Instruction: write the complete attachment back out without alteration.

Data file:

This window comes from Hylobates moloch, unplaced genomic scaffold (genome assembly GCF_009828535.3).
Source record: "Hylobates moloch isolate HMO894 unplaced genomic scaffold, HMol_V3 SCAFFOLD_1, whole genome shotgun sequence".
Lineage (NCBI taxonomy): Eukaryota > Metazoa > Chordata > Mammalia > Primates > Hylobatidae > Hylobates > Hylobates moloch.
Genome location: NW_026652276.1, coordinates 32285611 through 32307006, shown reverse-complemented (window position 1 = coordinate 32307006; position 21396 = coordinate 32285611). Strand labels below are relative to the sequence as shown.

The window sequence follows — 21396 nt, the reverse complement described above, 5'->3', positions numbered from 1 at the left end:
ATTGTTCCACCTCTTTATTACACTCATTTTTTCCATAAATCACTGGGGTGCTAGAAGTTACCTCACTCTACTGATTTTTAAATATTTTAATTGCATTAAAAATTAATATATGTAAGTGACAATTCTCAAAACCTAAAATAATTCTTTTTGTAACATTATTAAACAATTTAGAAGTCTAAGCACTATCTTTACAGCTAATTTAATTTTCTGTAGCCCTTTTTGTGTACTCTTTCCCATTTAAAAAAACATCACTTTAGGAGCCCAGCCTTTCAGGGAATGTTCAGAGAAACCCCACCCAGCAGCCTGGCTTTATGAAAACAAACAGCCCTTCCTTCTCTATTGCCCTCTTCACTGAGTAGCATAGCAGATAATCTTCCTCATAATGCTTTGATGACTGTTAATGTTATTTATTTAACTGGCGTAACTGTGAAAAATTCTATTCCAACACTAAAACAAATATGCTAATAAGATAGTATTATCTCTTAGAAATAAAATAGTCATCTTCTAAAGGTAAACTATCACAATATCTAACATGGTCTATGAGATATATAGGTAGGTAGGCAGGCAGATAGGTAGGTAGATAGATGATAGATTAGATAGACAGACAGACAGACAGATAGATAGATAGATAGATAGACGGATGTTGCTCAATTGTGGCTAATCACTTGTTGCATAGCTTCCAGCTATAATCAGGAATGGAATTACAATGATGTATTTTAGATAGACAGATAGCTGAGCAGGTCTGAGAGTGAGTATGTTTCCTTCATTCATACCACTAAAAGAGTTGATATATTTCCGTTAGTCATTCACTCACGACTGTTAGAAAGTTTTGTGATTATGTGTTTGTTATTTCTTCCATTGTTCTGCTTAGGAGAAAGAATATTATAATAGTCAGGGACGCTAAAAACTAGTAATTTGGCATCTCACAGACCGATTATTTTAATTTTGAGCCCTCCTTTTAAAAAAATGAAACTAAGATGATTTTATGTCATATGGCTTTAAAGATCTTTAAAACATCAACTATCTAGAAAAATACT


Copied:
This window comes from Hylobates moloch, unplaced genomic scaffold (genome assembly GCF_009828535.3).
Source record: "Hylobates moloch isolate HMO894 unplaced genomic scaffold, HMol_V3 SCAFFOLD_1, whole genome shotgun sequence".
Lineage (NCBI taxonomy): Eukaryota > Metazoa > Chordata > Mammalia > Primates > Hylobatidae > Hylobates > Hylobates moloch.
Genome location: NW_026652276.1, coordinates 32285611 through 32307006, shown reverse-complemented (window position 1 = coordinate 32307006; position 21396 = coordinate 32285611). Strand labels below are relative to the sequence as shown.

The window sequence follows — 21396 nt, the reverse complement described above, 5'->3', positions numbered from 1 at the left end:
ATTGTTCCACCTCTTTATTACACTCATTTTTTCCATAAATCACTGGGGTGCTAGAAGTTACCTCACTCTACTGATTTTTAAATATTTTAATTGCATTAAAAATTAATATATGTAAGTGACAATTCTCAAAACCTAAAATAATTCTTTTTGTAACATTATTAAACAATTTAGAAGTCTAAGCACTATCTTTACAGCTAATTTAATTTTCTGTAGCCCTTTTTGTGTACTCTTTCCCATTTAAAAAAACATCACTTTAGGAGCCCAGCCTTTCAGGGAATGTTCAGAGAAACCCCACCCAGCAGCCTGGCTTTATGAAAACAAACAGCCCTTCCTTCTCTATTGCCCTCTTCACTGAGTAGCATAGCAGATAATCTTCCTCATAATGCTTTGATGACTGTTAATGTTATTTATTTAACTGGCGTAACTGTGAAAAATTCTATTCCAACACTAAAACAAATATGCTAATAAGATAGTATTATCTCTTAGAAATAAAATAGTCATCTTCTAAAGGTAAACTATCACAATATCTAACATGGTCTATGAGATATATAGGTAGGTAGGCAGGCAGATAGGTAGGTAGATAGATGATAGATTAGATAGACAGACAGACAGACAGATAGATAGATAGATAGATAGACGGATGTTGCTCAATTGTGGCTAATCACTTGTTGCATAGCTTCCAGCTATAATCAGGAATGGAATTACAATGATGTATTTTAGATAGACAGATAGCTGAGCAGGTCTGAGAGTGAGTATGTTTCCTTCATTCATACCACTAAAAGAGTTGATATATTTCCGTTAGTCATTCACTCACGACTGTTAGAAAGTTTTGTGATTATGTGTTTGTTATTTCTTCCATTGTTCTGCTTAGGAGAAAGAATATTATAATAGTCAGGGACGCTAAAAACTAGTAATTTGGCATCTCACAGACCGATTATTTTAATTTTGAGCCCTCCTTTTAAAAAAATGAAACTAAGATGATTTTATGTCATATGGCTTTAAAGATCTTTAAAACATCAACTATCTAGAAAAATACT